Halloween is rapidly approaching, and your children are already getting excited! Halloween ranks right at the top as far as favorite holidays go. Not only do children get to put on fun costumes, but they also get to collect lots of candy. What could be better?
As fun as Halloween can be for children, it can be a challenge for parents. As a parent, how do you keep the holiday fun, but make sure that your child does not overindulge when it comes to candy? Most experts agree that the first step is setting guidelines and expectations in advance of the special night.
After trick-or-treating, have your children spread their candy on a table or the floor. You can try one of these four approaches:
Or, develop a system that works well in your home. Whichever approach you choose, make sure you let your child know what the plan is before the big night. And if it works well, stick with it every year.
Halloween does not have to scare off good nutrition habits. It just takes a little bit of planning and some dedication on your part. To help Halloween be a more healthful time, follow these tips:
One additional candy tip: Try not to reward your child's good behavior with candy or punish bad behavior by withholding candy. Use non-candy things, like a trip to the park or new crayons, to acknowledge good behavior.
Eat Right—Academy of Nutrition and Dietetics
Healthy Children—American Academy of Pediatrics
Canada's Food Guide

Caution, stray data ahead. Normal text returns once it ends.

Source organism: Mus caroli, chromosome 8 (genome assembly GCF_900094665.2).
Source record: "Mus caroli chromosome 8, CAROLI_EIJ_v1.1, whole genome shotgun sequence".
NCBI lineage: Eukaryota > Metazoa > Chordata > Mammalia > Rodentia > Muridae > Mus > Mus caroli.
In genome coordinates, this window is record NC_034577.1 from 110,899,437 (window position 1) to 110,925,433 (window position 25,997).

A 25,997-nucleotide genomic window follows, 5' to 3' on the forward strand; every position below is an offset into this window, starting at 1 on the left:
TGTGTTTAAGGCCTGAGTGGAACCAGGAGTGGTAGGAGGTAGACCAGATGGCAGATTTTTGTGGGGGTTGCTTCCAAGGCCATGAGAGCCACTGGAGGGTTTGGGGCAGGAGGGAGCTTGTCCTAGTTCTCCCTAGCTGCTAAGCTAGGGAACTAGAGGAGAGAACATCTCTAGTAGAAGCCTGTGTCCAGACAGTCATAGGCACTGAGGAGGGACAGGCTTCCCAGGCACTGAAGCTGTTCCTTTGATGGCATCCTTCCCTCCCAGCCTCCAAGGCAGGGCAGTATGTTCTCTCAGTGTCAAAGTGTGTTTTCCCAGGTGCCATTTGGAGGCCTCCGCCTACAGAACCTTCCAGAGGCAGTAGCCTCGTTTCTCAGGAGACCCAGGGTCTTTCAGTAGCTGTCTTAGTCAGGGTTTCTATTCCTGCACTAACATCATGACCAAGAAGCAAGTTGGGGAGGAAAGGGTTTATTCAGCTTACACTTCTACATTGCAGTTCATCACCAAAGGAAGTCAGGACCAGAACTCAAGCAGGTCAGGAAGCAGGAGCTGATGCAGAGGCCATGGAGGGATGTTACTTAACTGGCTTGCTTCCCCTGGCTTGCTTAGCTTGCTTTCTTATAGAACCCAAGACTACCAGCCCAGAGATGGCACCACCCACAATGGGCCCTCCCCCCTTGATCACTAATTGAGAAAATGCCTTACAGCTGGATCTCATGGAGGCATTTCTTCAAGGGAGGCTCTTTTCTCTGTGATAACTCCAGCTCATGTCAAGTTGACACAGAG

Dietitians of Canada
Halloween safety tips. American Academy of Pediatrics Healthy Children website. Available at: http://www.healthychildren.org/English/news/Pages/Halloween-Safety-Tips.aspx. Updated October 8, 2014. Accessed March 16, 2015.
Healthy Halloween habits: Tips from parents. Nemours Kids Health website. Available at: http://kidshealth.org/parent/nutrition_center/healthy_eating/halloween_hints.html. Accessed March 16, 2015.
Last reviewed March 2015 by Michael Woods, MD
Please be aware that this information is provided to supplement the care provided by your physician. It is neither intended nor implied to be a substitute for professional medical advice. CALL YOUR HEALTHCARE PROVIDER IMMEDIATELY IF YOU THINK YOU MAY HAVE A MEDICAL EMERGENCY. Always seek the advice of your physician or other qualified health provider prior to starting any new treatment or with any questions you may have regarding a medical condition.
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